I would like to say that this bill is necessary because the situation in Canada and the world is urgent. Some cancer and heart patients will not be able to receive diagnoses or treatment. Canada now has a shortage of isotopes. It is not the same in every province, but I can speak about one case in particular.
For example, in British Columbia there is enough supply currently in some institutions, but others are in severe shortage. Alberta does not use this supplier, so it is fine. Saskatchewan is on a wait list for generators. Manitoba is using suppliers from Europe.
Ontario has limited supplies--I believe under 20%--and all regions of Ontario indicate shortages. Quebec is looking at contingency plans, but it expects shortages in the near term. In the Atlantic provinces, it is very severe. Newfoundland and Labrador and the Atlantic provinces have severe shortages. New Brunswick has two regions out of six that are affected. It goes on.
That is today. Tomorrow it will be worse. The day after tomorrow it will be worse still.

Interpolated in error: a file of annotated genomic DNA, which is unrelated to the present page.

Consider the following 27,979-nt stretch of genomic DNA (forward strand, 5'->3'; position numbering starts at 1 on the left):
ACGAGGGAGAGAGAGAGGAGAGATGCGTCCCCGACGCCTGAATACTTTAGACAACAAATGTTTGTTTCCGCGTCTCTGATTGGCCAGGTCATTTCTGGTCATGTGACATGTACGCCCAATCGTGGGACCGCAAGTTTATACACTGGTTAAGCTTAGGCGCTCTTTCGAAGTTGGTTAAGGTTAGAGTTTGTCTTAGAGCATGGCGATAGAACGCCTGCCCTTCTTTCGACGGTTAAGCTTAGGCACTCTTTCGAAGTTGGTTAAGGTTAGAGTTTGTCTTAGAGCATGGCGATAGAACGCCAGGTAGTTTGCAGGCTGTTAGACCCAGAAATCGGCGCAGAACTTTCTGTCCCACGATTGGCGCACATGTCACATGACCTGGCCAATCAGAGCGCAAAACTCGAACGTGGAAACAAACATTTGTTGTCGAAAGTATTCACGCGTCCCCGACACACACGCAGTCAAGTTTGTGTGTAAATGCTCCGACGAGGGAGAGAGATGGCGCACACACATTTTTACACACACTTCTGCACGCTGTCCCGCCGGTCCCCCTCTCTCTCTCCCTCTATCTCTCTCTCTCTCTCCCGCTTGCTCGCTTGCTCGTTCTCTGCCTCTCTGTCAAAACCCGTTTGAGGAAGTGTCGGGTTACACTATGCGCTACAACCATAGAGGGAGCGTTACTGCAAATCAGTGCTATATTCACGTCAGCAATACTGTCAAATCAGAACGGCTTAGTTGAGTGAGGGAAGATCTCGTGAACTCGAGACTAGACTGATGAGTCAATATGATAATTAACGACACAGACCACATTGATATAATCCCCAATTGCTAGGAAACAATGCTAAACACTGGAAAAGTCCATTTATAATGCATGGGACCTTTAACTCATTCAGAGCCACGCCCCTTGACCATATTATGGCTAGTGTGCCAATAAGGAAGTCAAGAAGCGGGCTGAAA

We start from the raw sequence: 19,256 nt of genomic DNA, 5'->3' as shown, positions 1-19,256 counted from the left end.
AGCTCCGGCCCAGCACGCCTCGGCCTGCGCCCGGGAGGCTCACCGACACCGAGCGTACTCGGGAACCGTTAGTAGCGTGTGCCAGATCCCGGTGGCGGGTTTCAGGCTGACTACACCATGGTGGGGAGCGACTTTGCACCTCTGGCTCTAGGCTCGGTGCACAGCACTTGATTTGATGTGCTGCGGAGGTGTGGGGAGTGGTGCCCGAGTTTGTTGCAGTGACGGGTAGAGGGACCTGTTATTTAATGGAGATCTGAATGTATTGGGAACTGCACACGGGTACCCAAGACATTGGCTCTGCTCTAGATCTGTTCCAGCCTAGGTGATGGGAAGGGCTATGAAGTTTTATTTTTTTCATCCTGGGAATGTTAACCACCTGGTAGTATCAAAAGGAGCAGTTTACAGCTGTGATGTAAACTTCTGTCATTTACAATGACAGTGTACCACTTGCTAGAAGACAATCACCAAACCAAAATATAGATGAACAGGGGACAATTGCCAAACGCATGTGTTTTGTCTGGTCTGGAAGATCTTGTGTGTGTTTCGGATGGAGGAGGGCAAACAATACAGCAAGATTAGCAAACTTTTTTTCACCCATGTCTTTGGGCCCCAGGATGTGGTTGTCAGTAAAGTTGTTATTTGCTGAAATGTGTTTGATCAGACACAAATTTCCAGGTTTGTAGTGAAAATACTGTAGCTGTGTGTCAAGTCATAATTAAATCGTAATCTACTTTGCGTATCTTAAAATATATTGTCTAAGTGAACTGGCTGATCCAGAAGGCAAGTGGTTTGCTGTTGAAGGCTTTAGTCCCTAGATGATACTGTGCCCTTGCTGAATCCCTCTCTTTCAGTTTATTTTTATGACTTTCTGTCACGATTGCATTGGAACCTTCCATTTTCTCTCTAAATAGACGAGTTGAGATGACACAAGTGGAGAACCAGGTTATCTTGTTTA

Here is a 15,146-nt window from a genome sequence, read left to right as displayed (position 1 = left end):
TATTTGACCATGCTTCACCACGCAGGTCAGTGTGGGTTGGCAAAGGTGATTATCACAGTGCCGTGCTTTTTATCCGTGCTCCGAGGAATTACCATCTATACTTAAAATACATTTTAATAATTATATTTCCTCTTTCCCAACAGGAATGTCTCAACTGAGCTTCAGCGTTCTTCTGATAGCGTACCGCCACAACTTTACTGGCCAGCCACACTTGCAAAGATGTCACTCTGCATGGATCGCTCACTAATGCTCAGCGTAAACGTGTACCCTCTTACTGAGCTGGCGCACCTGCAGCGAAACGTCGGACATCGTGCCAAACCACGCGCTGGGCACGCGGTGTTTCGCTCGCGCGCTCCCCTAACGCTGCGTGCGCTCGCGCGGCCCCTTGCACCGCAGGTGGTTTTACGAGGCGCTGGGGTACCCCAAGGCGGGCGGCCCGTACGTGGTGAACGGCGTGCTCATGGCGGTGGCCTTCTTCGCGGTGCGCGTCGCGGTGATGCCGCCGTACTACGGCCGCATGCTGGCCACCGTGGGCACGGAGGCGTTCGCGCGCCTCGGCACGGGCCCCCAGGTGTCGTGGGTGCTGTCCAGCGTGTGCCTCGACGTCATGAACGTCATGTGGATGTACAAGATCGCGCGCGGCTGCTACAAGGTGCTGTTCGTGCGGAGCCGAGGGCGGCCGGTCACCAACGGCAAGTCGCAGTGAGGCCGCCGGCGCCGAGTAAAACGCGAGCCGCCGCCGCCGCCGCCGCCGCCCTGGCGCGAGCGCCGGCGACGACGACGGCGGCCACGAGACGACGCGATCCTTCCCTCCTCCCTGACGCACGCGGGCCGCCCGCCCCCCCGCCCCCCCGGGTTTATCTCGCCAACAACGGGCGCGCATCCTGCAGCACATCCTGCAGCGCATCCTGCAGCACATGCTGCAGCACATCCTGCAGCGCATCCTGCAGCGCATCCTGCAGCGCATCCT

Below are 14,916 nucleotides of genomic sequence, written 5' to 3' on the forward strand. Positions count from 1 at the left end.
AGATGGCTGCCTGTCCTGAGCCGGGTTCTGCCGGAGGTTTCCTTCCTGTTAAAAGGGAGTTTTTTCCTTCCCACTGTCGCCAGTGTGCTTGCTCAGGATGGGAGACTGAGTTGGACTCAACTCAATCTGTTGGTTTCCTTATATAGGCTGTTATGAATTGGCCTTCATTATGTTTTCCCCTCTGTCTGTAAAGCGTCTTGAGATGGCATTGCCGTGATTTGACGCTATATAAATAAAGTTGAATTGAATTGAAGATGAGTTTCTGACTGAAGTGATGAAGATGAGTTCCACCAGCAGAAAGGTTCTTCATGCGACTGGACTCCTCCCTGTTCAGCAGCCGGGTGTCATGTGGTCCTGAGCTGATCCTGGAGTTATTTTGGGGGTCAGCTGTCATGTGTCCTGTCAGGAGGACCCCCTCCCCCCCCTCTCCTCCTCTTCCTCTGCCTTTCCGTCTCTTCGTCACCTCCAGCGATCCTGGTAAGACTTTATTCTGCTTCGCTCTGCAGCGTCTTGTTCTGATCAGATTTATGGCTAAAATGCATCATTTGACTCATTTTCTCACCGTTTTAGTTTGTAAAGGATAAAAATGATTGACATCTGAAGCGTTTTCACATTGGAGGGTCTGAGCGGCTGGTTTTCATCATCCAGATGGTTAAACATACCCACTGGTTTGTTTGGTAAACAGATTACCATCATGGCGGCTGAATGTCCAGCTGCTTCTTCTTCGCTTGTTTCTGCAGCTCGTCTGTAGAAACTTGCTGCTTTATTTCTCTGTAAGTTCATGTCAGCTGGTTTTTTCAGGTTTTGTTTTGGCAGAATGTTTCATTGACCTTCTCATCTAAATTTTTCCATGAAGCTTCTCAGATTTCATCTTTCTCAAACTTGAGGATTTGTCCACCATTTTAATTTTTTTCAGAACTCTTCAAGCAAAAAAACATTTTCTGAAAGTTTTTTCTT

Let me take the opportunity to quote just very briefly from Dr. Brian Day, president of the Canadian Medical Association, in a letter to Ms. Keen that was delivered earlier today:
The Canadian Medical Association...joins the Canadian Society of Nuclear Medicine...to express our deep concern and profound disappointment with the disruption of supply of medical isotopes due to the extended shutdown of the reactor at Chalk River. The devastating impact that this has had on patient care across Canada, and indeed around the world, has been compounded by what we perceive as a true lack of understanding of what the extended shutdown means to patients who need access to vital diagnostic procedures. For physicians it means we are increasingly being forced to make difficult clinical decisions without appropriate critical diagnostic tools.
I will read another quote for members:
Nuclear medicine services are now being rationed across Canada. Patients are not getting timely access to critical diagnostic procedures...This is impacting on diagnostic services; timely surgery; and therapy planning, placing patients increasingly at risk.
I will read one final sentence:
The decision to take the reactor off-line for an extended period of time has already affected critical medical management decisions and the numbers affected will escalate every day that the shutdown is in effect.
Members do not have to believe me. They do not have to believe this caucus. They can believe the head of the Canadian Medical Association. They can believe the Canadian Society of Nuclear Medicine.
That is the situation we find ourselves in. As responsible parliamentarians, we should act.